animation & interactive media
higher degree
by research

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tips on writing a draft proposal

Research implies a formal academic process that investigates, analyses, and contributes original knowledge to that field of study. Research Degrees may be undertaken either by thesis, or by project (e.g. publication to CD ROM, film, video or Web document, an exhibition, installation, or other appropriate public presentation).

Where the outcome of the research is a project, rather than a thesis, the most common trap when writing a proposal is to describe the content or subject matter of the published work instead of the 'what, why & how' of the research process. In fact, you must try to keep some of the passion out of your description and be more analytical about what it is you are doing.

The official Higher Degree by Research Application Document has three major components to it. The information you supply for each section should be contained within a single page. It is therefore a sharp, smart document that avoids dense prose and written in a language that is accessible to non-experts.

section A

Title & Description - WHAT is the research program?
The research proposal should have a descriptive title that is clear, concise and which reflects the content of the proposed program. The title should be no more than one long sentence.

The description should provide a detailed and accurate outline of the program which addresses the following:

• what are the aims and objectives of the research?
• what problem(s), issue(s) or question(s) are to be investigated?
• what stages or tasks are involved in the research?
• what resources and facilities are required?
• what is the end product of the research?
• will it be a written thesis, work of art, or some other form or combination?
• what is the location of the program?
• will it be studio based or involve industry research or field work?

section B
Rationale - WHY this research program?
This section should contain a detailed account of the reason(s) for undertaking this research.

• why is this research important?
• what will be the benefits to the community or industry which are
_expected to result from the research?
• how will your research advance the understanding and perception of the issues
• how will your research contribute to that body of knowledge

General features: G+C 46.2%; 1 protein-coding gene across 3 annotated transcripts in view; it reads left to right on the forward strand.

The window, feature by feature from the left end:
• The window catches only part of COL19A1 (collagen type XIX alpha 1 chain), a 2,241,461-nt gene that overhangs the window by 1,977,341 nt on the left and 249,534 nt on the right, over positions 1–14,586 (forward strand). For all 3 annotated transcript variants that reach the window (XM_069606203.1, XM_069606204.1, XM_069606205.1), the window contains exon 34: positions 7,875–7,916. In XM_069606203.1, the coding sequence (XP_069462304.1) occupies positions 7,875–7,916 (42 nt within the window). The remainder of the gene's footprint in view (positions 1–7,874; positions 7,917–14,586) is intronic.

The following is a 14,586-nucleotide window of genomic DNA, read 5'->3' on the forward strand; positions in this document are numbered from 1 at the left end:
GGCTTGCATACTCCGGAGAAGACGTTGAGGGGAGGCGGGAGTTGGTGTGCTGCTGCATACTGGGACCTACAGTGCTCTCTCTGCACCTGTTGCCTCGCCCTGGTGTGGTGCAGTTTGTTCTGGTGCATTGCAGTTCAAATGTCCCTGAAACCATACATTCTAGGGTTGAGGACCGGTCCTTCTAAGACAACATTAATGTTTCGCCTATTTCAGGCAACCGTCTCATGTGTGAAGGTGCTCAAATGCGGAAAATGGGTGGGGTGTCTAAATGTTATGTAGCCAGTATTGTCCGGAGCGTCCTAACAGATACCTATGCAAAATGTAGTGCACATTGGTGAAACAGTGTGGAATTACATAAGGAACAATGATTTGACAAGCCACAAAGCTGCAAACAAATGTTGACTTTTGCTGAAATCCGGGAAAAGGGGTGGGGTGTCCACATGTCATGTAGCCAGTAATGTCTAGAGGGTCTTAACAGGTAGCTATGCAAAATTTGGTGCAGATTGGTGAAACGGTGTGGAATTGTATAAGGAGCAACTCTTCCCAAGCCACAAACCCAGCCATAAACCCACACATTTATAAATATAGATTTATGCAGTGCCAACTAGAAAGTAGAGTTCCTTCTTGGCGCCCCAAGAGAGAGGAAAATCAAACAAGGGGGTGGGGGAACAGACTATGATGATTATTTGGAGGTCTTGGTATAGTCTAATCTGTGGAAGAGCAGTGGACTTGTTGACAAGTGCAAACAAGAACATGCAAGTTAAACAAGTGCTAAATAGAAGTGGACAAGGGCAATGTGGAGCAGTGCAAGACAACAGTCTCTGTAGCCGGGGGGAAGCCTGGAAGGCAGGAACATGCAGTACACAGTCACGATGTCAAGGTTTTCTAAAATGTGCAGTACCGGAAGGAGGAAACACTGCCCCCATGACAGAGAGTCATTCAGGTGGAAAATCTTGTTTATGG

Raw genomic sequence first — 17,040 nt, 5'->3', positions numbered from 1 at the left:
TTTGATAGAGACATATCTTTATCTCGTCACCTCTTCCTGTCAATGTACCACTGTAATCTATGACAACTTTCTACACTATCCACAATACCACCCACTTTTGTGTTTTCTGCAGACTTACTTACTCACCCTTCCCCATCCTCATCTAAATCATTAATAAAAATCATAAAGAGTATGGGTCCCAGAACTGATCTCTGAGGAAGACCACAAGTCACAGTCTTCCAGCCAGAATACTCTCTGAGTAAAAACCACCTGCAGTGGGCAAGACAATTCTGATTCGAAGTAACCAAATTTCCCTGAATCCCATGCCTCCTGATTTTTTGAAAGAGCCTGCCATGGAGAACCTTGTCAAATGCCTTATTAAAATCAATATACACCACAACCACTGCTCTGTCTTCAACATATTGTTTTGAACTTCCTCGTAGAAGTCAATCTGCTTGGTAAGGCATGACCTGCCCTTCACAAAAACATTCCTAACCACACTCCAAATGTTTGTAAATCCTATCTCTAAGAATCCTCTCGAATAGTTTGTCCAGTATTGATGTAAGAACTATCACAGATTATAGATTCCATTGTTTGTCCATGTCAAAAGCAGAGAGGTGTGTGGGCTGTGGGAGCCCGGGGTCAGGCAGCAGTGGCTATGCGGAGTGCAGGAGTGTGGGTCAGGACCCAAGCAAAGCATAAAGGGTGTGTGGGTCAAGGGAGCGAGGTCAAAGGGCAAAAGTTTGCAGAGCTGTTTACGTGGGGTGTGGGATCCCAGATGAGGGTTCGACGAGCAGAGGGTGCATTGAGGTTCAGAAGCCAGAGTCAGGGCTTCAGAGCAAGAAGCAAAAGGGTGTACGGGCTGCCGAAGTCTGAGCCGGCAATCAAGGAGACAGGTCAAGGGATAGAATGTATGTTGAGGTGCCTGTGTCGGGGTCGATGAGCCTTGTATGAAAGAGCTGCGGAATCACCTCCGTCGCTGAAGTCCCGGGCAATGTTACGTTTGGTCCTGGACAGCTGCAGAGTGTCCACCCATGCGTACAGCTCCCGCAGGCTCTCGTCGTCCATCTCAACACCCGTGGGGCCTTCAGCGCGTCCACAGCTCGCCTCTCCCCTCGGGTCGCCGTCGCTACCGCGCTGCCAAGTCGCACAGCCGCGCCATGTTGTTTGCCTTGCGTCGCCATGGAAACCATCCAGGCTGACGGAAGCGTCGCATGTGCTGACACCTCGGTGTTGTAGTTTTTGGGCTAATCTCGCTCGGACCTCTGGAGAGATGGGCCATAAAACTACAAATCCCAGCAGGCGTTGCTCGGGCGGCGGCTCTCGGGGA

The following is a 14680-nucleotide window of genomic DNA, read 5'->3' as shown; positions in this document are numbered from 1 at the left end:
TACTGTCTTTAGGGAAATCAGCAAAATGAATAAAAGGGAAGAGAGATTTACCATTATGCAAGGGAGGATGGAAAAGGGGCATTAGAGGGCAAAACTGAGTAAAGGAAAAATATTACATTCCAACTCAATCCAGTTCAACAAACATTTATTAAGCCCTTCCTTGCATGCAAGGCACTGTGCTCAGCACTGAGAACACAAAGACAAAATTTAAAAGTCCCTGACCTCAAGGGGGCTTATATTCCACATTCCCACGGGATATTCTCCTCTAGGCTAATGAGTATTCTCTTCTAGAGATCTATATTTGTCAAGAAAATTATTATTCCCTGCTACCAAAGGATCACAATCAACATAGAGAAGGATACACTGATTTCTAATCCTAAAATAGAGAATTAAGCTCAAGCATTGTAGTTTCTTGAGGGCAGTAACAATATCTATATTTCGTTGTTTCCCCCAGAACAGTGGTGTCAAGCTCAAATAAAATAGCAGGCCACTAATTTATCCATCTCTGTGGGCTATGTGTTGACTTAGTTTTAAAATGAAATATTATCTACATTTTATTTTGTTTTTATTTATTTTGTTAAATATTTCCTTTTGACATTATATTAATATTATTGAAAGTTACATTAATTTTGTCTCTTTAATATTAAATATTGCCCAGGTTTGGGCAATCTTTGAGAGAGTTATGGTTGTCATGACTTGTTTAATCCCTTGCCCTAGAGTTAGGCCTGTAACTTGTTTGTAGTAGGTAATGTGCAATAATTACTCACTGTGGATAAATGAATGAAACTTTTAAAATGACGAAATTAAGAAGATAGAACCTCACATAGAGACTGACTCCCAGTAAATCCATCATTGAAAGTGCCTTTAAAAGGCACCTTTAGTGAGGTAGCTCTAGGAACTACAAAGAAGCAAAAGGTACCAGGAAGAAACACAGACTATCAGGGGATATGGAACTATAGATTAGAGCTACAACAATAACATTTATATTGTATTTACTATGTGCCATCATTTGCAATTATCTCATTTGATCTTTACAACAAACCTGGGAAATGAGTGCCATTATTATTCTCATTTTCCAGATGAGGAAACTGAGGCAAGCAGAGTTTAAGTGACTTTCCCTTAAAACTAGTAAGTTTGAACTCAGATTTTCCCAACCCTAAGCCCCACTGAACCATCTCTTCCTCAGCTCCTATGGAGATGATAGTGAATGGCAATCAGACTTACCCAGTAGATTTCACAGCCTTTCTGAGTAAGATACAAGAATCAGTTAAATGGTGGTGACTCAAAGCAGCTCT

_that constitutes your field of study?

The benefits of the program to your self-development are assumed and do not constitute a sufficient rationale or reason for undertaking post-graduate research.

Academic research inevitably results in the production of original knowledge. Therefore it is important for the candidate to emphasise this aspect of their proposed research program. This may pose more of a difficulty in certain disciplines than others, such as in the fine arts as compared with the sciences. It is therefore necessary for the candidate to clearly articulate the issues and debates within the realm that represents the focus of their work.

section C

Methods - HOW will you undertake this research?
This section should clearly indicate the nature of the various stages of your program. This is usually best achieved by creating a projected timeline to cover the duration of the program (24 months maximum full-time or 48 months maximum part-time). Single line bullet points rather than lengthy descriptions of each stage is best. List all the activities that will make up the program, and group them into appropriate stages or tasks. These steps should accord with what you have already detailed in your description.

• how long is each stage or task expected to take?
• will some stages run concurrently?
• what information or data has to be gathered?
• where will you gather this information from?
• how will you evaluate this information?
• how will this be implemented into your own work?
• what experimentation or testing has to be undertaken?
• does your project rely on the co-operation of organisations other than RMIT?
• if so, what is the nature of the support?
• are there any funding issues that need to be addressed?
• how you will determine when the aims of the program have been achieved?

The front page of the Higher Degree by Research Candidature application document asks you to summarise your project. In one paragraph consisting of perhaps no more than 3 sentences, try to describe your research and its outcomes. This is an excellent exercise which helps you focus and clarify for yourself what it is that you are attempting. This short description is also invaluable for succinctly describing your project to others and becomes useful in promoting your work.
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further information: Rhonda Smithies
last updated: 8/9/01
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